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I just picked up my Italian juice from Gino’s in Hammonton, NJ. This year I got (2) Brunello’s, (1) Barolo and (1) Chianti. The juice is dark colored and looks great. I had it in primary fermintation for about 8 days (until specific gravity went below 1.0000. I then racked it to carboys for secondary fermintation. I also have the (2) Rioja kits in secondary fermintation. They will probably be here for another week or two. Then I will rack off sediment, add some water to bring all juice bacl to 6 gallon mark and move the carboys to my wine storage room (55 degrees F), cold storage for aging.

Spring Wine Making

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A 6.5-gallon (24.7 l) glass carboy acting as a...

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Spring is a time that I bottle my fall Italian & Californian wines, freeing up my carboys and demijohns for the Spring Chileans. I ordered 6 – 6 gallon bucks of Chilean juice this year. It has completed primary fermentation in the plastic buckets with the yeast and has been siphoned into carboys and demijohns for secondary fermentation. Tomorrow I will check Specific Gravity readings and if ready will add some sulphites to stop fermentation, rack to clean off raw sediment and move them into cold storage for aging. At this point they are technically wines but not very good yet. They are way to young to drink. As they slowly age they will mature and get much better tasting. Then I will bottle them and let them age for 2 years in the bottles. At that time they will be ripe for drinking and enjoying. Here is to enjoying an ancient drink we call wine!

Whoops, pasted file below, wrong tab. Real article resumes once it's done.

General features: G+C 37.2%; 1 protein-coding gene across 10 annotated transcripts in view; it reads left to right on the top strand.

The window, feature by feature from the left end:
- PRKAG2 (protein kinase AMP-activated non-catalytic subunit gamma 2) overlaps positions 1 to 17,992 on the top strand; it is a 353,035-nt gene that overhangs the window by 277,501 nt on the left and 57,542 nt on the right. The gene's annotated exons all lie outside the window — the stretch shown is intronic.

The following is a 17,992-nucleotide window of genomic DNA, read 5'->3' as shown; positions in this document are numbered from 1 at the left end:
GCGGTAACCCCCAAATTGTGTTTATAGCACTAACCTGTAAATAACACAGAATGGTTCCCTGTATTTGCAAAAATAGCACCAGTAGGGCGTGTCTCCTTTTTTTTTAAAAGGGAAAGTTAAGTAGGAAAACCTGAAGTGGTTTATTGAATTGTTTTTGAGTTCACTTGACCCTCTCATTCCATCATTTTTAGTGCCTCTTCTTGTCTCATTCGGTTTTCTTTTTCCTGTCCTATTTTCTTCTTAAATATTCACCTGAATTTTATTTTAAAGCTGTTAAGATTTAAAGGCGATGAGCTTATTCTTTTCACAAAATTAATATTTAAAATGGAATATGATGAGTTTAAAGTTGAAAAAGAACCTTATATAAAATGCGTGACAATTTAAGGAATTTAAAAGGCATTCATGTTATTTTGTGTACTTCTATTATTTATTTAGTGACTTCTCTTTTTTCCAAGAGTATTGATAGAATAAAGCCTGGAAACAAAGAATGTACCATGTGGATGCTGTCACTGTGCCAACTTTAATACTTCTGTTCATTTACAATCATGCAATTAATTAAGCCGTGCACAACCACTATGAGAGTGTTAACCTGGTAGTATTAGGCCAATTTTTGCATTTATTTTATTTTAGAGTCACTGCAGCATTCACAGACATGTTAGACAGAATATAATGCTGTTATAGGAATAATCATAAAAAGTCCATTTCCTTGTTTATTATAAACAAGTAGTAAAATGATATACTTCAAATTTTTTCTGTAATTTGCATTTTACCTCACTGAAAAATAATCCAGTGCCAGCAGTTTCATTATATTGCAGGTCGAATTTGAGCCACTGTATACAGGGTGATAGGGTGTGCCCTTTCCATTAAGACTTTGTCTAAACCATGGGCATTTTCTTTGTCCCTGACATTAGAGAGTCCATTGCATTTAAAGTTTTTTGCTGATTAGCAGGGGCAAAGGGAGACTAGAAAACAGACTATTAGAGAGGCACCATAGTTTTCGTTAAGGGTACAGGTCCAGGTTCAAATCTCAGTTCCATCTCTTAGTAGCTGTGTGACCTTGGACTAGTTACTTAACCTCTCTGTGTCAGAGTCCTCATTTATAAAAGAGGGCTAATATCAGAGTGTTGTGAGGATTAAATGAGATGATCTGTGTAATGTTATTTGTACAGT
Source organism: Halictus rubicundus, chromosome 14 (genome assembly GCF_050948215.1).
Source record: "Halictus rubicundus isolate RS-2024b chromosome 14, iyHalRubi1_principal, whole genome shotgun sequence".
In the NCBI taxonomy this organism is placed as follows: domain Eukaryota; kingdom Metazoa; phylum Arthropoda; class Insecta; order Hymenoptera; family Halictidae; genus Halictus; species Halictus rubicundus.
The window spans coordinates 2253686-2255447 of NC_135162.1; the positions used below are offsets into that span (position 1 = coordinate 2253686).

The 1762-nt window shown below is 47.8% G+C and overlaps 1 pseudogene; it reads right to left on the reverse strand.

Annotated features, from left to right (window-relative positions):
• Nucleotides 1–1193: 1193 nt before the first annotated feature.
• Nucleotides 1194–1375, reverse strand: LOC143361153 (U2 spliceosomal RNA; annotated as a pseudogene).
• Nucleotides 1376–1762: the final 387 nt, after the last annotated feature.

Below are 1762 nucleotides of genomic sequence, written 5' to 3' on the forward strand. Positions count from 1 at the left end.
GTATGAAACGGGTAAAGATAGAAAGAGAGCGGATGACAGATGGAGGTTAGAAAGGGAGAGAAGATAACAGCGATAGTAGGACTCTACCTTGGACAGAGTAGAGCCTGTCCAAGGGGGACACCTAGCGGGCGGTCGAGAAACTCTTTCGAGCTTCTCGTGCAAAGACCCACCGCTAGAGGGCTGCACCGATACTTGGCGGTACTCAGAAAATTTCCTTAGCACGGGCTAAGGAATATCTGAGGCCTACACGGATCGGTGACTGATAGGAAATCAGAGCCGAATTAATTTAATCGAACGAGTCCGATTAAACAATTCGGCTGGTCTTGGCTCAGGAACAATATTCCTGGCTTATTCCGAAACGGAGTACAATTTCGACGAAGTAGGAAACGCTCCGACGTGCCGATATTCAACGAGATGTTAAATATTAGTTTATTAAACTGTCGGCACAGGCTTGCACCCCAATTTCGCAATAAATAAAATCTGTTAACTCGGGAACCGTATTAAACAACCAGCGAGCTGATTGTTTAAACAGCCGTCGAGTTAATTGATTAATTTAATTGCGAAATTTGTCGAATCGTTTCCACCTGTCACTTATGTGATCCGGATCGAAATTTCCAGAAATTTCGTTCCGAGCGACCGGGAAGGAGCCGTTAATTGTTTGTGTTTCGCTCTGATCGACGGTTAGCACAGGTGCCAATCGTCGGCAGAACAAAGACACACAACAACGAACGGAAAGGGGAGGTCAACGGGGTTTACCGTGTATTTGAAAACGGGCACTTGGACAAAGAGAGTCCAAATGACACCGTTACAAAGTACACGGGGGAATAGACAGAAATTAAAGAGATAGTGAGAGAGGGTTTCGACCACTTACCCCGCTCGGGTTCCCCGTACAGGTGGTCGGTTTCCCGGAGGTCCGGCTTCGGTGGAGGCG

Dry Wines

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Most famous and unfortunately expensive wines are dry wines. People new to wines start with sweeter wines because they are easier on your palette. As you get used to wines you develop a taste for them and begin to notice subtle flavors. These flavors can be masked by sugar in sweet wines. As you drink more wines you usually move to the dry end of the scale. So what are dry wines? Most definitions place them at 1.2% to 1.4% sugar. Yes dry wines have a very small amount of sugar in them but most people are unable to taste the sugar at that level.

You control the sugars through the process of fermentation. Yeast love sugar (just like many humans do). They eat the sugar and give off Carbon Dioxide, heat and alcohol. Fermintation in sweet wines is either stopped above the 1.4% level or sugar is added later after the yeast are killed off. In drier wines fermentation stops automatically when the sugar levels are so low that they can no longer support the yeast colony and they die.

My favorite wines are robust very dry reds with a hint of oak but I also enjoy great dry whites with some oak as well. What do you enjoy?

Winter Racking


A glass of pinot grigio wine.